This view is centered on terrain at 75 degrees north latitude, 322 degrees west longitude. The image was taken with the Cassini spacecraft wide-angle camera on Feb. 26, 2013 using a spectral filter sensitive to wavelengths of near-infrared light centered at 752 nanometers.

The view was acquired at a distance of approximately 383,000 miles (616,000 kilometers) from Saturn and at a Sun-Saturn-spacecraft, or phase, angle of 48 degrees. Image scale is 21 miles (33 kilometers) per pixel.

The Cassini-Huygens mission is a cooperative project of NASA, the European Space Agency and the Italian Space Agency. The Jet Propulsion Laboratory, a division of the California Institute of Technology in Pasadena, manages the mission for NASA's Science Mission Directorate, Washington, D.C. The Cassini orbiter and its two onboard cameras were designed, developed and assembled at JPL. The imaging operations center is based at the Space Science Institute in Boulder, Colo.

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Enter the Vortex ... in Psychedelic Color

This spectacular, vertigo inducing, false-color image from NASA's Cassini mission highlights the storms at Saturn's north pole. The angry eye of a hurricane-like storm appears dark red while the fast-moving hexagonal jet stream framing it is a yellowish green. Low-lying clouds circling inside the hexagonal feature appear as muted orange color. A second, smaller vortex pops out in teal at the lower right of the image. The rings of Saturn appear in vivid blue at the top right.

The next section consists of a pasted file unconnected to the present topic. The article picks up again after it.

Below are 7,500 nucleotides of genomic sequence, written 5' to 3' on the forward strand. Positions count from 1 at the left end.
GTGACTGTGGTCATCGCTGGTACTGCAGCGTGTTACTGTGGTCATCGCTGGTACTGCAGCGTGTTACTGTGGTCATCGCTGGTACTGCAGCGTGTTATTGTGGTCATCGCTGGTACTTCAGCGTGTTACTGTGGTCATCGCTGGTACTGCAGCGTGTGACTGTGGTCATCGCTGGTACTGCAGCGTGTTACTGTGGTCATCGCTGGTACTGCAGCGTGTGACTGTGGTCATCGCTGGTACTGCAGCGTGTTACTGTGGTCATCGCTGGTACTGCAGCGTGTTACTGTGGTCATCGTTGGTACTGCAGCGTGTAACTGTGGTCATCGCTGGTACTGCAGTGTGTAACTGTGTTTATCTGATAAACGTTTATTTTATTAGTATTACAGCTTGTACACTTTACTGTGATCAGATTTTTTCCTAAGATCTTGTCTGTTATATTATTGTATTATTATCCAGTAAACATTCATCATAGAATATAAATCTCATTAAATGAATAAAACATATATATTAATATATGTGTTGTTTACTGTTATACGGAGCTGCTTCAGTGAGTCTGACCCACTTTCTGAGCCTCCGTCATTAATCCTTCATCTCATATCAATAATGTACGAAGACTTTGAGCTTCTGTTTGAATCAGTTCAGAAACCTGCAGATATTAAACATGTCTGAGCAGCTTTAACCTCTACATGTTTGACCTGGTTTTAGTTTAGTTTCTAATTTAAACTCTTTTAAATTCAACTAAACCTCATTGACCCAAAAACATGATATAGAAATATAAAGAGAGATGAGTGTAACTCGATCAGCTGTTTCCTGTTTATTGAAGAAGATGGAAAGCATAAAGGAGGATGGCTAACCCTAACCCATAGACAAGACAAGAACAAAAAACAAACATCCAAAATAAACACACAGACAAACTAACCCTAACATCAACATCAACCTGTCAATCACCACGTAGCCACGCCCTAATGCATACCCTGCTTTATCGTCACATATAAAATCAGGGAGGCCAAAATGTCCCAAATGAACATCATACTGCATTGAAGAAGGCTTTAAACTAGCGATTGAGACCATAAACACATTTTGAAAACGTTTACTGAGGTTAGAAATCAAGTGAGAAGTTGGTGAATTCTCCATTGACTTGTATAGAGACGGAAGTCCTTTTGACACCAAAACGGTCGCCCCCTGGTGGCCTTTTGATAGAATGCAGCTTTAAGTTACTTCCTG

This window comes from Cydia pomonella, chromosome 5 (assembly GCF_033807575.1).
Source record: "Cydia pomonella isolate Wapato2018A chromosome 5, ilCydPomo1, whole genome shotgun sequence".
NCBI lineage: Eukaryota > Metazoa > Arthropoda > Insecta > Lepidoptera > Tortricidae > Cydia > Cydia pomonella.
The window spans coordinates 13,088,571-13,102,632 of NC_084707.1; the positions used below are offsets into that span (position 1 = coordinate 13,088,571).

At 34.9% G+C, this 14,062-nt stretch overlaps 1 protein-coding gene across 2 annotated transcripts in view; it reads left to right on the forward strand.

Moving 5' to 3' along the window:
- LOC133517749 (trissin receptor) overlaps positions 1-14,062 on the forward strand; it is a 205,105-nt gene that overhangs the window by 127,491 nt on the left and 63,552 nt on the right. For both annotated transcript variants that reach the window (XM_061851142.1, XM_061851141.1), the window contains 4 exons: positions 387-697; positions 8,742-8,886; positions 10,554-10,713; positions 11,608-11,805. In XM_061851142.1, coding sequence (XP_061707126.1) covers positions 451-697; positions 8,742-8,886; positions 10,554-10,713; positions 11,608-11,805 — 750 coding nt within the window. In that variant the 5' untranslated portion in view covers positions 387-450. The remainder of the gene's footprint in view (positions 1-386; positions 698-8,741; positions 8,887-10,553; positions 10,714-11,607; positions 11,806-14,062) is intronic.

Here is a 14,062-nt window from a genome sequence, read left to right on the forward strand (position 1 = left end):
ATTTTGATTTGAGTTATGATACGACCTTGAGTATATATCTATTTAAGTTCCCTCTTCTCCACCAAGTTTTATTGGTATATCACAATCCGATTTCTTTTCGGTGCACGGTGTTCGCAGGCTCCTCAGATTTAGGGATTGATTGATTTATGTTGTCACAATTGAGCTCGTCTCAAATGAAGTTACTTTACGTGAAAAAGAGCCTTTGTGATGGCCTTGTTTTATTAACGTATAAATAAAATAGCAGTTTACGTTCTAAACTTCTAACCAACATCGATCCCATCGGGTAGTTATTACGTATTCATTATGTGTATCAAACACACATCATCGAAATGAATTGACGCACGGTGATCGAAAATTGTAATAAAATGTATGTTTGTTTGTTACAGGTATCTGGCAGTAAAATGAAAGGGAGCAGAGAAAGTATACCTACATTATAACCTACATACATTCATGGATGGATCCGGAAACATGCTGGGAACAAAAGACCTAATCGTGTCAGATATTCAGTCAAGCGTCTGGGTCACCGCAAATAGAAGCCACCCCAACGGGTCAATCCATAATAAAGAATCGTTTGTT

The images were taken with Cassini's wide-angle camera using a combination of spectral filters sensitive to wavelengths of near-infrared light. The images filtered at 890 nanometers are projected as blue. The images filtered at 728 nanometers are projected as green, and images filtered at 752 nanometers are projected as red. At Saturn, this scheme means colors correlate to different altitudes in the planet's polar atmosphere: red indicates deep, while green shows clouds that are higher in altitude. High clouds are typically associated with locations of intense upwelling in a storm. These images help scientists learn the distribution and frequencies of such storms. The rings are bright blue in this color scheme because there is no methane gas between the ring particles and the camera.

The view was acquired at a distance of approximately 261,000 miles (419,000 kilometers) from Saturn and at a sun-Saturn-spacecraft, or phase, angle of 94 degrees. Image scale is 13 miles (22 kilometers) per pixel.

The Cassini-Huygens mission is a cooperative project of NASA, the European Space Agency and the Italian Space Agency. The Jet Propulsion Laboratory, a division of the California Institute of Technology in Pasadena, manages the mission for NASA's Science Mission Directorate, Washington, D.C. The Cassini orbiter and its two onboard cameras were designed, developed and assembled at JPL. The imaging operations center is based at the Space Science Institute in Boulder, Colo.

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Quelle: NASA